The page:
Serial adjudications: the debate over binding force goes on

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A recent TCC decision has considered whether an adjudicator was bound by findings made by a previous adjudicator as to the existence of Relevant Events justifying an extension of time under the JCT Design and Build form. The adjudicator in this case had wrongly considered that in granting a further extension of time in relation to the same events he was bound by the findings made in the previous adjudication. The court’s decision emphasises the dissimilarity of the two disputes over a textual analysis of the earlier adjudication decision and is likely to be great interest to those involved in serial adjudications.

When does an adjudicator’s decision have binding force?

It is well understood that adjudication decisions are binding on parties until their dispute is finally determined by court or arbitration proceedings. This is one of the requirements for a valid adjudication clause mandated by section 108 of the Housing Grants Construction and Regeneration Act 1998 (as amended) and is also reflected in paragraph 23 of the Scheme for Construction Contracts (the “Scheme”). It is important to note that only the adjudicator’s “decision” is binding and not the reasons which are given in support of the decision. What comprises the “decision” has been said to include the actual award as well as any other finding “that forms an essential component of or basis for that award” (Hyder Consulting (UK) Ltd v Carillion Construction Ltd). For example, where a decision had awarded £X on the basis that a contractor was entitled to an extension of time of Y weeks, the extension of time finding would be an essential component of the award of £X and both would be binding in future adjudications.

A related principle often found in adjudication rules, including paragraph 9 of the Scheme, is that a dispute cannot be referred to adjudication where it is the same or substantially the same as one which has previously been referred and decided upon. For example, in Quietfield Limited v Vascroft Construction Limited, a contractor had failed to establish an extension of time in an earlier adjudication. It then sought to establish the same extension of time in defence of a subsequent adjudication by the employer claiming liquidated damages. It was permitted to do so because different and more detailed evidence was relied upon in the subsequent adjudication so that the dispute was not the same or substantially the same as in the prior adjudication.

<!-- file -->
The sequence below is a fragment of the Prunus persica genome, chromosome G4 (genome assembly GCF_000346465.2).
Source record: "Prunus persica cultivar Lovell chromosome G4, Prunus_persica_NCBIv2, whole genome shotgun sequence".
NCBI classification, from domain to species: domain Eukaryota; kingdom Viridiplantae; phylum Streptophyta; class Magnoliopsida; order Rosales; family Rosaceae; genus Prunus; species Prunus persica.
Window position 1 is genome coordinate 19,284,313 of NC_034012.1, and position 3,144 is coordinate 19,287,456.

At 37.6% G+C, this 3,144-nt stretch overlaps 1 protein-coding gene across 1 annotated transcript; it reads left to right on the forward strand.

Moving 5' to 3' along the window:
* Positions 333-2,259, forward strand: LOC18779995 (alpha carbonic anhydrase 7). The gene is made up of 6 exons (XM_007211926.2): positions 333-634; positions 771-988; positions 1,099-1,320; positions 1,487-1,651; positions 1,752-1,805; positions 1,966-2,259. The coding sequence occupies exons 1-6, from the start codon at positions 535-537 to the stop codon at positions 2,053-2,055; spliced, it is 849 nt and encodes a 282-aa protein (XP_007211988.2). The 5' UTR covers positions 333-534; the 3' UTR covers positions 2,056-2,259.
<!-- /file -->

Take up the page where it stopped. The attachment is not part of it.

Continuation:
A recent TCC case demonstrates the interaction between these two principles in a case where an adjudicator had declined jurisdiction due to what he concluded was the binding effect of a previous adjudication decision as to extensions of time.

Global Switch Estates 1 Ltd v Sudlows Ltd

Global Switch engaged Sudlows to upgrade a specialist data centre in East London under an amended JCT Design and Build 2011 contract. The project saw a number of adjudications between the parties. The present proceedings concerned a fifth and sixth adjudication.

Part of Sudlow’s scope of work required it to install heavy cables underneath a main road through ductwork installed by others. One of the cables was damaged during the process and Sudlows claimed that the ductwork was defective. Installation of the cables was then removed from Sudlows’ scope of works and the cables were installed by others. However, Sudlows then refused to terminate, connect and energise those cables on the basis that Global Switch had refused to take responsibility for what Sudlows contended was a novel and untested cable installation.

In the fifth adjudication, Sudlows claimed an extension of time arising from these events for a period described as “Window 29”. The adjudicator accepted Sudlows’ claim and awarded an extension of time of 234 days within Window 29. The adjudicator found that this delay arose from the defective ductwork and Sudlows’ reasonable refusal to terminate, connect and energise the cables installed by others, both of which were found to be Relevant Events entitling Sudlows to an extension of time.